Slavery in American Society

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Slavery in American Society

Slavery in American Society focuses in the significance of the world the Slaves made. O. Patterson clearly defines how natal alienation allowed the master to undermine and control his slaves since some of the slaves cultural identities were taken away from them. The master believed that slave management would help keep the slaves loyal to himself and make the slaves a better worker. However, the slaves did manage to form strong personal ties to assure themselves of who they were culturally. There were many significant ways that shaped the slaves' world, such as religion, spirituals, family life and conjure. The slaves found ways in which they could unite and maintain some of their cultural and religious practices.

According to O. Patterson slaves at birth had lost their personal identity and the identity of who they were culturally. There was nothing for them to know except that they were to be loyal to their master and other white folk. Their new cultural identity was structured by the white master. As O. Patterson points out, "By natal alienation, the slave lost a birthright to his or her cultural existence, beyond what the master permitted, thus experiencing a kind of social death" (p.3). The inability for the slave population to create a social existence, since it was not allowed, could only mean that the whites believed that the slaves were dumb chattel with no capacity for human emotion. The master dominated over his slaves, so that he could exploit their labor. "The proprietor of this thing, the mover of this instrument, the soul and the reason of this body, the source of life, was the master" (p.7). Masters also considered their slaves to be inferior and, t...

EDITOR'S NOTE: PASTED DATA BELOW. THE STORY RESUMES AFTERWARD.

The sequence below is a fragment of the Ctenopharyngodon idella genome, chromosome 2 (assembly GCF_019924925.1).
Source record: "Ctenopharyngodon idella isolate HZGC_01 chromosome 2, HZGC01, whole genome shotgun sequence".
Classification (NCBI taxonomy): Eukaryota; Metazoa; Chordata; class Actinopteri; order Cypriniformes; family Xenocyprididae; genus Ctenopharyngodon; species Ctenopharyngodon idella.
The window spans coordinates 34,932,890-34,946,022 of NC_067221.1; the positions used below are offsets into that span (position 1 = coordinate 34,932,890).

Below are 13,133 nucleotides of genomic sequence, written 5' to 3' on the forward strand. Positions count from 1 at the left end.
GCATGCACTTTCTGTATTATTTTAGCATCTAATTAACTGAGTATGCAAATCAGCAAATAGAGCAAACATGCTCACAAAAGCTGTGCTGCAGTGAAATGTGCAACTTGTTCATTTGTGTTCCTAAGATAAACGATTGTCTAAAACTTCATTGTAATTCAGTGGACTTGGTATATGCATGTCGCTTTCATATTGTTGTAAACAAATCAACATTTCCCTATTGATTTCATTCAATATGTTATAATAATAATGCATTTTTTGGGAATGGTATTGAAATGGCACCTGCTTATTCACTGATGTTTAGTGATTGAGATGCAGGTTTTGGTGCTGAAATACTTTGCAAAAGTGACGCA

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... Gutman points out, "Slave families were subject to masters decisions and behavior, which might result in the sale and geographic separation of family members" (p.161). Once a slave was purchased their new home and family would be the slave colony they were brought to. Here they would establish new family, identity and friendship.

In conclusion, Slavery in American Society is successful in providing critical evidence on the significance of the world the slaves made for themselves. The slave community was able to withstand many of the master's schemes to convert the slaves into more loyal and obedient workers. Also, the master was unable to stop the slaves from forming close personal ties within the community, however, the slaves were punished for such action if they were caught. The slaves managed to preserve their African culture to some extent as well.

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